Sea Sponge Farming: A Sustainable Path to Female Emporwement in Zanzibar
Zanzibar, an island off the coast of Tanzania, enjoys high financial capacity due to its successful tourist industry, fishing and seaweed production. However, many of Zanzibar’s coastal communities still suffer from acute poverty and local industries are under threat from environmental degradation. One nonprofit, Marine Cultures, aims to solve these issues by introducing sea sponge farming to households in Zanzibar.
The Benefits of Sea Sponge Farming
Sea sponge farming offers a more economically sustainable option than the traditional seaweed farming industry. Farming seaweed for the production of carrageenan, a common thickener in foods, has long been a staple industry for the employment of Zanzibari women. However, the industry is in decline, as seaweed is susceptible to pests and diseases. Additionally, the global market price for seaweed is now low and more labor-intensive farming is rewarded with comparatively minimal income. As a consequence, many single women struggle to make a living from farming seaweed.
Farming sea sponges, however, offer higher monetary returns for a lower-maintenance product. Unlike seaweed, pearl farming, or traditional fishing, sea sponge farming is less time consuming and allows farmers the time and opportunity to pursue other economic activities. Marine Cultures introduced the first sponge farm to coastal Zanzibar in 2009. Since then, the organization installs up to four new sponge farms a year and each farm generates enough income to feed 2-3 families of approximately ten people. The organization specifically targets single, unemployed women, granting them a one-year training period before turning over the farm. This strategy allows the recipient to independently establish and operate their business.
Giving Back To The Ecosystem
Zanzibar’s coastal ecosystems, although essential to the island’s wellbeing, are under pressure from a variety of factors. Overfishing, invasive species, unregulated tourism, dumping of human waste, overpopulation and rising water temperatures are just some of those.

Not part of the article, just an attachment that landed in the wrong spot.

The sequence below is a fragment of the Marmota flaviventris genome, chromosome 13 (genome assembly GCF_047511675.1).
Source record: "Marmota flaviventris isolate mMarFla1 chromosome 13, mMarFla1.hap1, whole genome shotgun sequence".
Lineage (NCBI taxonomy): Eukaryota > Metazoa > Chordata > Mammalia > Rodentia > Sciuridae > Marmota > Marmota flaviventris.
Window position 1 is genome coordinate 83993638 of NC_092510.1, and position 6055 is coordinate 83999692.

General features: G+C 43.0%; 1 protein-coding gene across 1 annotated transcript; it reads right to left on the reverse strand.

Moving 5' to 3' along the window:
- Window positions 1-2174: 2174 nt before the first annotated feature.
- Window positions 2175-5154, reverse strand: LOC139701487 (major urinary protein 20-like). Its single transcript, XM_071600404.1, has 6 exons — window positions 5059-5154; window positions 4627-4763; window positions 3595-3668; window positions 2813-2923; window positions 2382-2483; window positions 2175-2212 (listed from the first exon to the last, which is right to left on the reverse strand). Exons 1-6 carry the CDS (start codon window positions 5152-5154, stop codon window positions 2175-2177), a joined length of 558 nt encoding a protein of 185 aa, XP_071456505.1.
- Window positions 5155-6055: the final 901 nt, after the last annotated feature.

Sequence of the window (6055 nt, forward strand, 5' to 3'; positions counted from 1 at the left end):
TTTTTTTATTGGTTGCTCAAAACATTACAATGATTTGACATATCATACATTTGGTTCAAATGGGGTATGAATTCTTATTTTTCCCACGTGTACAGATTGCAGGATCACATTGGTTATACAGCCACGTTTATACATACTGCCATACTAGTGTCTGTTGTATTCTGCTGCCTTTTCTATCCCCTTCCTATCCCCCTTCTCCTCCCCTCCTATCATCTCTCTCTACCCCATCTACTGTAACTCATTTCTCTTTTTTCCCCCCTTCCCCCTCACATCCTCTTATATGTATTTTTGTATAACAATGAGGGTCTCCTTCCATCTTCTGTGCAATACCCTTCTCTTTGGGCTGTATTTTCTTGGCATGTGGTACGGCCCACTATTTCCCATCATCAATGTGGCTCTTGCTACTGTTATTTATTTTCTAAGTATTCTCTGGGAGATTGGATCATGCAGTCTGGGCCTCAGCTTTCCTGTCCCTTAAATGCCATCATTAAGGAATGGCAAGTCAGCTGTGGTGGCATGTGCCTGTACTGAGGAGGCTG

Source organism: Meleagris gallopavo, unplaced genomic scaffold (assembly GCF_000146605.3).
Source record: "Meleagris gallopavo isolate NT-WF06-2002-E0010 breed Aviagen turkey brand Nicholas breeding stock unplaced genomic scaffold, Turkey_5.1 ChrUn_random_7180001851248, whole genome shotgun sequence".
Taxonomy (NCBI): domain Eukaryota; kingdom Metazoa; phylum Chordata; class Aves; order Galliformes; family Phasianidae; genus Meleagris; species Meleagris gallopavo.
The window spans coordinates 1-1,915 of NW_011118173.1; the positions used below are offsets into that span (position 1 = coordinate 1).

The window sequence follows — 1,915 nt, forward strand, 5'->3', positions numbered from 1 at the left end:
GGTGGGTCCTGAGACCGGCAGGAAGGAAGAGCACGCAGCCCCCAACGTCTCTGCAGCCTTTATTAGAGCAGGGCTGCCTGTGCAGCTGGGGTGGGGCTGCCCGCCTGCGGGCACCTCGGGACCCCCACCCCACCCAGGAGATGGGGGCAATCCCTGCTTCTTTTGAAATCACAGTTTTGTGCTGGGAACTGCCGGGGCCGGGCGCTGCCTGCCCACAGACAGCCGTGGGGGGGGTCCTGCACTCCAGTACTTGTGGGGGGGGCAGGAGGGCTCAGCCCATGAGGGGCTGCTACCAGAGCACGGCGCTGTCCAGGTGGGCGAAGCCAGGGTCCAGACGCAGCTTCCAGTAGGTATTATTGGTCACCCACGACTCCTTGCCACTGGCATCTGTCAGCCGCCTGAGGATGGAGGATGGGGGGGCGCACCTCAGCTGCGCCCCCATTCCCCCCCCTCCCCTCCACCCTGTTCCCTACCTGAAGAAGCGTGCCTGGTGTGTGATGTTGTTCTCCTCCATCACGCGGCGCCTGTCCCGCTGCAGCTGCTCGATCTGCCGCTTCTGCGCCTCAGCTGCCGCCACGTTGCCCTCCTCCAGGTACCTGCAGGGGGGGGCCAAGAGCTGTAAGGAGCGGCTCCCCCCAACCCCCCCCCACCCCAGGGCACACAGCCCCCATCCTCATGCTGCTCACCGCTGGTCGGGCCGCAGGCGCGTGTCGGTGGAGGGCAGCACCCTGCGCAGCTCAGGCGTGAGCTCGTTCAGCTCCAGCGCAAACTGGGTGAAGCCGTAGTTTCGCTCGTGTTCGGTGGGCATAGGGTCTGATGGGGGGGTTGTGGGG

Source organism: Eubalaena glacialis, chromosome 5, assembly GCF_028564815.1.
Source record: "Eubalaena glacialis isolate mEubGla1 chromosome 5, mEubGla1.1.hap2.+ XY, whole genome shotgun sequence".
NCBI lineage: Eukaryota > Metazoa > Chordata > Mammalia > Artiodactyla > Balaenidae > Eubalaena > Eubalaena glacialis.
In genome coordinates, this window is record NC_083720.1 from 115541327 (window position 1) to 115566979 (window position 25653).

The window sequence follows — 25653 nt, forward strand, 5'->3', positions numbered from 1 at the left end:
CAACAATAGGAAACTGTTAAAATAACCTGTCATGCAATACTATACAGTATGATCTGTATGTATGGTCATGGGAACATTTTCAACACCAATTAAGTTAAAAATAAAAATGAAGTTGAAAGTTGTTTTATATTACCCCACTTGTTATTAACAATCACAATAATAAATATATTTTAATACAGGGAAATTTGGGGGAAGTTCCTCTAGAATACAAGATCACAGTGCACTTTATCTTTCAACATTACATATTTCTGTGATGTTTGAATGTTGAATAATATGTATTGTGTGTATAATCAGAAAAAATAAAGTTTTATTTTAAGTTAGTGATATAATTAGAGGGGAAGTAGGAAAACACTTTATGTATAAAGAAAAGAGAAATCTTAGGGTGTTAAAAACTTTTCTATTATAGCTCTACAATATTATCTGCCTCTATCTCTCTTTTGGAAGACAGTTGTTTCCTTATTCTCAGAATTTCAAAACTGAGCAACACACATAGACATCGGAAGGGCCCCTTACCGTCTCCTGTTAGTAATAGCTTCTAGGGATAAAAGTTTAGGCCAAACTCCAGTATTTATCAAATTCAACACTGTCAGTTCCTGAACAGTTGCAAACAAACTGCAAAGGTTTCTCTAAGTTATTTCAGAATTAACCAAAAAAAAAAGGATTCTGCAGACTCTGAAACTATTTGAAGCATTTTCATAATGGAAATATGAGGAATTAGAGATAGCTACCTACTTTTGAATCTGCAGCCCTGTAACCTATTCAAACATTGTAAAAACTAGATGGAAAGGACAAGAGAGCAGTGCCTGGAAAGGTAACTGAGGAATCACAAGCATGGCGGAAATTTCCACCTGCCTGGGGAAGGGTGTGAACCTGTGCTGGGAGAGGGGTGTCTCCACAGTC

However, sea sponge farms answer the call to establish sustainable forms of using natural resources extracted from the local ecosystem. As the market price of sea sponges remains high, sea sponge farming offers a financially viable alternative to traditional fishing, reducing overfishing and easing some pressure off of the coastal ecosystem. Additionally, sponges are filter-feeders, which means that in addition to saving farmers money on feed costs, they also act as a biofilter that filters out particles in the water.
In this way, sea sponges can help act as a buffer against pollution and encourage the health of local coral reefs. Marine Culture’s sponge farms have even been shown to improve local stocks of species on certain occasions.
Looking to the future, sea sponges pose a promising new industry to Zanzibar and beyond. Those women who have begun operating their own sea sponge farms through Marine Cultures report increased income for lower amounts of labor than they experienced harvesting seaweed. All the while, these farms pose long-term career opportunities, as farmers learn the skills not only of sea sponge farming but of marine biology, entrepreneurship and commerce.
By the end of this year, a twelfth sea sponge farm is on track to become independent. Marine Cultures hopes that by 2022, they will be able to remove themselves completely from the local industry and turn over all sponge farms to a local organization that will train future farmers without oversight from Marine Cultures.
– Alexandra Black